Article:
• Renting may age you. A study published in the Journal of Epidemiology & Community Health, which analyzed data from 1,420 adults in the U.K., determined that renters had faster biological aging than those who owned their homes. The researchers also determined that renting was linked to faster biological aging even more than being unemployed and being a former smoker. "Our results suggest that challenging housing circumstances negatively affect health through faster biological aging," the researchers concluded. However, they noted that the effects are reversible.

  • Good hydration is linked to healthy aging — and even a longer life. A National Institutes of Health study published in eBioMedicine analyzed health data from 11,255 adults over a 25-year period and found that those with higher serum sodium levels — which go up when fluid intake goes down — were more likely to develop chronic conditions and show signs of advanced biological aging than those with serum sodium levels in a medium range. The researchers also learned that adults who were less hydrated were more likely to die at a younger age than their well-hydrated counterparts. How do you make sure you're getting enough water? The National Council on Aging recommends taking one-third of your body weight and drinking that number of fluid ounces. For example, if you weigh 150 pounds, try to drink 50 ounces of water daily. That said, it's best to check with your primary care physician, who can recommend the amount that's right for you.

  • Cutting down on calories can slow aging. A randomized controlled trial of 220 healthy men and women had study participants either reduce their calorie intake by 25% or follow a normal diet for two years. The first-of-its-kind study, which was published in Nature Aging, discovered that people in the reduced-calorie-intake group had an up to 3% slower pace of aging. This had a similar effect to stopping smoking, the researchers said.

  • The Mediterranean diet may boost your brain health. An autopsy study of 581 people published in the journal Neurology found that people who followed a MIND (Mediterranean-DASH Diet Intervention for Neurodegenerative Delay) diet or Mediterranean diet high in leafy green vegetables were less likely to develop Alzheimer's disease than those who didn't have many greens in their diet.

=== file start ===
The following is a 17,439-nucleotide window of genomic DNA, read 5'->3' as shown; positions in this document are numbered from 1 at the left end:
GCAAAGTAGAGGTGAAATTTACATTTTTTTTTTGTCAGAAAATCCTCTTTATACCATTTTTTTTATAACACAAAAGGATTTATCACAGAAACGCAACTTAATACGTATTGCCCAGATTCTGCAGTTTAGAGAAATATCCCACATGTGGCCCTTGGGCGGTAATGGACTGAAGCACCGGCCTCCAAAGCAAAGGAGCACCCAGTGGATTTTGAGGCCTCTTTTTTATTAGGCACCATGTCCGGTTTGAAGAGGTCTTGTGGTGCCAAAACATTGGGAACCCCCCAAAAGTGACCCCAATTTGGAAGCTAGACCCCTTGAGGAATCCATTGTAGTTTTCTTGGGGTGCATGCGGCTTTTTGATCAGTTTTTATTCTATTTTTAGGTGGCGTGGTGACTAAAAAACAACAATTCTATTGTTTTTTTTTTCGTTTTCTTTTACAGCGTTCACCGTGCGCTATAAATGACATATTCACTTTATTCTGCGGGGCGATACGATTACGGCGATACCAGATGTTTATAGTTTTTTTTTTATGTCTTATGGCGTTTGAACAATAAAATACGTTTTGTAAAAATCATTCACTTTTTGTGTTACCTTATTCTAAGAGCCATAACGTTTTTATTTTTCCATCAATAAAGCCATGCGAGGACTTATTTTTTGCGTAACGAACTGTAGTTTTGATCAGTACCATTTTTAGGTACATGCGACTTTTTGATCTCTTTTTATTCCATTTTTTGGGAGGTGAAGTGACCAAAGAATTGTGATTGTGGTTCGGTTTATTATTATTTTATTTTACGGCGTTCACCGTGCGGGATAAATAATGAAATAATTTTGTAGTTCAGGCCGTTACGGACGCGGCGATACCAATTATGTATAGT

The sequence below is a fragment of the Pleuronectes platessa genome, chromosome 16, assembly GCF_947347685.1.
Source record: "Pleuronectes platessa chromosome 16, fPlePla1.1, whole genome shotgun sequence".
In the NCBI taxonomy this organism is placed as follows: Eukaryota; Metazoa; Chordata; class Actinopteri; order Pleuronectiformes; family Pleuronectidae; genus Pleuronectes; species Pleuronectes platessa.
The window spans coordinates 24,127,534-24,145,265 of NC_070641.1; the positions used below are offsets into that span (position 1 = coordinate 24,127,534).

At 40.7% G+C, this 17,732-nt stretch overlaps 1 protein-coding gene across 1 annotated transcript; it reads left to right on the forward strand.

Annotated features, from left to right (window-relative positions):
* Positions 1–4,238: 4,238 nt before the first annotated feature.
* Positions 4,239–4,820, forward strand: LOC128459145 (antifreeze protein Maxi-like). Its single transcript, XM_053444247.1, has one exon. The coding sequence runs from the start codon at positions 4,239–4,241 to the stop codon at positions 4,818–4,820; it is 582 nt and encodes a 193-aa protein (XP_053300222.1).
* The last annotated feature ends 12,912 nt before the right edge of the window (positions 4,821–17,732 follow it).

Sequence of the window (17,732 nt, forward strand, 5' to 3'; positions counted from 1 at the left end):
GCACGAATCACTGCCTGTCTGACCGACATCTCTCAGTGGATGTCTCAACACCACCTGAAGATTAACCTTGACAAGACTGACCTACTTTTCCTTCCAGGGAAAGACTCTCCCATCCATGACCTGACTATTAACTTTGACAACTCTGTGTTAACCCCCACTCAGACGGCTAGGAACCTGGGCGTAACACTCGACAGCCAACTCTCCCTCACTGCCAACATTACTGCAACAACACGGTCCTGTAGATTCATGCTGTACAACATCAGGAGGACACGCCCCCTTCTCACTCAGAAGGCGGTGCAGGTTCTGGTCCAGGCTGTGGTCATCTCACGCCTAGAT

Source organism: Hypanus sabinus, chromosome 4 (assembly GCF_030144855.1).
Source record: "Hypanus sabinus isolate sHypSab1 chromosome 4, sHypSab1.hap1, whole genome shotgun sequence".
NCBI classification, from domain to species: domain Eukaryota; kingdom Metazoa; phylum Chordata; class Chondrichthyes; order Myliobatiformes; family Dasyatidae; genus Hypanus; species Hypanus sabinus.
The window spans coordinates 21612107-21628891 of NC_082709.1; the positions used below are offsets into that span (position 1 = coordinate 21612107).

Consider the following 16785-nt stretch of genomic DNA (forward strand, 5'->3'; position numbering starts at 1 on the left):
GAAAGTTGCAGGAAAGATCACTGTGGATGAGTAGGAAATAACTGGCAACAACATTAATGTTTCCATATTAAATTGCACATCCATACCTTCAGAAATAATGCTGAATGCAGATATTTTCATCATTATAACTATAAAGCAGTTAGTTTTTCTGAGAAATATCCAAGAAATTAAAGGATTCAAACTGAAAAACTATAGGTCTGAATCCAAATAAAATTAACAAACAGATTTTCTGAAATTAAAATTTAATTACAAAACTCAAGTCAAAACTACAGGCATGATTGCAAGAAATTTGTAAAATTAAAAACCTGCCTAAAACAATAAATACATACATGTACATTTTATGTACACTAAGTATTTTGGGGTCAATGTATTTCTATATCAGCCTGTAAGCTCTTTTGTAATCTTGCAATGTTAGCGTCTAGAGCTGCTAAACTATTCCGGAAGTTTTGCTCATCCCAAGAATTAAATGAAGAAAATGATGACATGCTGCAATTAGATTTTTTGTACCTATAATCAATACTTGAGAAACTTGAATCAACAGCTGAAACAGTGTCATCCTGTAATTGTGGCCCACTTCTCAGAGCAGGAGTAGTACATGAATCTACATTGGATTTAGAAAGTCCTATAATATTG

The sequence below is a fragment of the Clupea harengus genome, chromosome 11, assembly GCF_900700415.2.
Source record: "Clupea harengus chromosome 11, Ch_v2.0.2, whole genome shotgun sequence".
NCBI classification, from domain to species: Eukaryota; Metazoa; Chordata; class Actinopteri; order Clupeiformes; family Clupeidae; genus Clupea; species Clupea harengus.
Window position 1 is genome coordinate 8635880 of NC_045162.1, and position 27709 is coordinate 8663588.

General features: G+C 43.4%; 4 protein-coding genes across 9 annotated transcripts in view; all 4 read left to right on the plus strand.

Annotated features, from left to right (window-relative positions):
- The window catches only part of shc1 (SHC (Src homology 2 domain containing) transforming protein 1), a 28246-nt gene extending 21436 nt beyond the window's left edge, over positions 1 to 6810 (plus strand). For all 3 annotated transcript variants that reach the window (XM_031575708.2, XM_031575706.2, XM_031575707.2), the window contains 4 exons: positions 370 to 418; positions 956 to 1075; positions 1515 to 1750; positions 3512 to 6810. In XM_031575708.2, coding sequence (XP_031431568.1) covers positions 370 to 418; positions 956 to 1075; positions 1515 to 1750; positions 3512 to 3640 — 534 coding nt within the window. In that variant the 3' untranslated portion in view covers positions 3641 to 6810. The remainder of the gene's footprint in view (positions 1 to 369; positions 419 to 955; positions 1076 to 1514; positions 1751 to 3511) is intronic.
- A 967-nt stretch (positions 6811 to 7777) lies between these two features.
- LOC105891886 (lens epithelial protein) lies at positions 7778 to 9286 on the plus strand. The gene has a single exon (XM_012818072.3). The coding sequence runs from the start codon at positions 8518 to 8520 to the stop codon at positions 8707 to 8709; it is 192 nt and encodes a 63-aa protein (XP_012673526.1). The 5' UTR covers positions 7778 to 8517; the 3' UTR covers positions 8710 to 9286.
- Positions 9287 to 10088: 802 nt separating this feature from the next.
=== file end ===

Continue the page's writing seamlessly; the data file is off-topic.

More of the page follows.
• Swapping out mayo for olive oil may reduce your risk of dementia. A Harvard University study of dietary and health data from 60,582 women and 31,801 men without cardiovascular disease and cancer at the start found that having more than 7 grams a day of olive oil was linked with a 25% lowered risk of dying of dementia compared to people who never or rarely had olive oil. People that swapped 1 teaspoon of margarine and mayonnaise with the same olive oil daily had an up to 14% lowered risk of dying of dementia.

What doctors recommend to stay healthy as you age

"Aging is one of the greatest risk factors for most top 10 causes of death — including cardiovascular disease, cancer and Alzheimer’s disease — but scientists are learning that aging is about more than the number of years since you were born," Dr. William Hu, associate professor and chief of cognitive neurology at the Rutgers Institute for Health, tells Yahoo Life. "Aging is a health 'trait' itself, and some people age better than others after accounting for differences in education, wealth and genetic factors."

While advancements and new information are being discovered about healthy aging, doctors generally recommend sticking with known healthy lifestyle factors for now. "There is no magic formula for healthy aging," Bawer says. Hu agrees, stressing that healthy aging is usually the result of several different factors. "It's not necessarily one or two things successful agers do that help them age well," he says.

However, there are a few things doctors recommend doing to set yourself up for success down the road. "We do know that nourishing our bodies with healthy, pesticide-free foods is important," Bawer says. "Processed foods should have little to no room in our diets."

Hu also recommends that people "eat your fruits and vegetables, sleep deep and long enough at night, and go to your annual physicals." Regular exercise can help as well, Bawer says. "Walking daily and stretching to keep joints lubricated, muscles and bones strong, and to get blood flow through our body can do wonders for our overall health," she says.

Having a strong sense of purpose is important too, Dr. Scott Kaiser, geriatrician and director of geriatric cognitive health for the Pacific Neuroscience Institute in Santa Monica, Calif., tells Yahoo Life. "It makes sense, intuitively, that having a strong sense of purpose — having a reason to get up in the morning, knowing that people are depending upon you, feeling that you are making important contributions and possibly even making a difference in this world — could contribute to healthy aging," he says. "Many scientific studies clearly support this notion."